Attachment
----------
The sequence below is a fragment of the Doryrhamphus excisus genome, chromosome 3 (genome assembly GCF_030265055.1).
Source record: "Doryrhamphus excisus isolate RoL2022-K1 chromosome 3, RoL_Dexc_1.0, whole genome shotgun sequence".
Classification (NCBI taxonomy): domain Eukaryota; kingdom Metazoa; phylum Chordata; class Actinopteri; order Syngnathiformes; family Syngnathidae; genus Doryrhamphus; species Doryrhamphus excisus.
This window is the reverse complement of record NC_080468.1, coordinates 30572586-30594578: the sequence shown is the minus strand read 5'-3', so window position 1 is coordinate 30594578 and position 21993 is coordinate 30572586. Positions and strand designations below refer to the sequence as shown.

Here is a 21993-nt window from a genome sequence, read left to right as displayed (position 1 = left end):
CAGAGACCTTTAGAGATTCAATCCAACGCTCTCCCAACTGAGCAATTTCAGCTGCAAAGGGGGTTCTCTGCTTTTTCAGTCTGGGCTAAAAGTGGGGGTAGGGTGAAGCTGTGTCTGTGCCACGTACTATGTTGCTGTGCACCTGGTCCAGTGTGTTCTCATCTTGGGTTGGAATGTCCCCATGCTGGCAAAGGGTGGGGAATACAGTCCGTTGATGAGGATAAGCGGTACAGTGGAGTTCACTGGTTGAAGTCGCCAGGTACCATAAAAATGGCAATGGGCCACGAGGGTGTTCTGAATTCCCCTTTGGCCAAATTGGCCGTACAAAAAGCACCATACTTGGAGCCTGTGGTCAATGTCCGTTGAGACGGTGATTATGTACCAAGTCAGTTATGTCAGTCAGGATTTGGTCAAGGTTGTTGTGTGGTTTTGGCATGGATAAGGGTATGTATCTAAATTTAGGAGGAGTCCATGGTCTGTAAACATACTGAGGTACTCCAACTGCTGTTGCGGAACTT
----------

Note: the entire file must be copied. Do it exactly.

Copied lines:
The sequence below is a fragment of the Doryrhamphus excisus genome, chromosome 3 (genome assembly GCF_030265055.1).
Source record: "Doryrhamphus excisus isolate RoL2022-K1 chromosome 3, RoL_Dexc_1.0, whole genome shotgun sequence".
Classification (NCBI taxonomy): domain Eukaryota; kingdom Metazoa; phylum Chordata; class Actinopteri; order Syngnathiformes; family Syngnathidae; genus Doryrhamphus; species Doryrhamphus excisus.
This window is the reverse complement of record NC_080468.1, coordinates 30572586-30594578: the sequence shown is the minus strand read 5'-3', so window position 1 is coordinate 30594578 and position 21993 is coordinate 30572586. Positions and strand designations below refer to the sequence as shown.

Here is a 21993-nt window from a genome sequence, read left to right as displayed (position 1 = left end):
CAGAGACCTTTAGAGATTCAATCCAACGCTCTCCCAACTGAGCAATTTCAGCTGCAAAGGGGGTTCTCTGCTTTTTCAGTCTGGGCTAAAAGTGGGGGTAGGGTGAAGCTGTGTCTGTGCCACGTACTATGTTGCTGTGCACCTGGTCCAGTGTGTTCTCATCTTGGGTTGGAATGTCCCCATGCTGGCAAAGGGTGGGGAATACAGTCCGTTGATGAGGATAAGCGGTACAGTGGAGTTCACTGGTTGAAGTCGCCAGGTACCATAAAAATGGCAATGGGCCACGAGGGTGTTCTGAATTCCCCTTTGGCCAAATTGGCCGTACAAAAAGCACCATACTTGGAGCCTGTGGTCAATGTCCGTTGAGACGGTGATTATGTACCAAGTCAGTTATGTCAGTCAGGATTTGGTCAAGGTTGTTGTGTGGTTTTGGCATGGATAAGGGTATGTATCTAAATTTAGGAGGAGTCCATGGTCTGTAAACATACTGAGGTACTCCAACTGCTGTTGCGGAACTT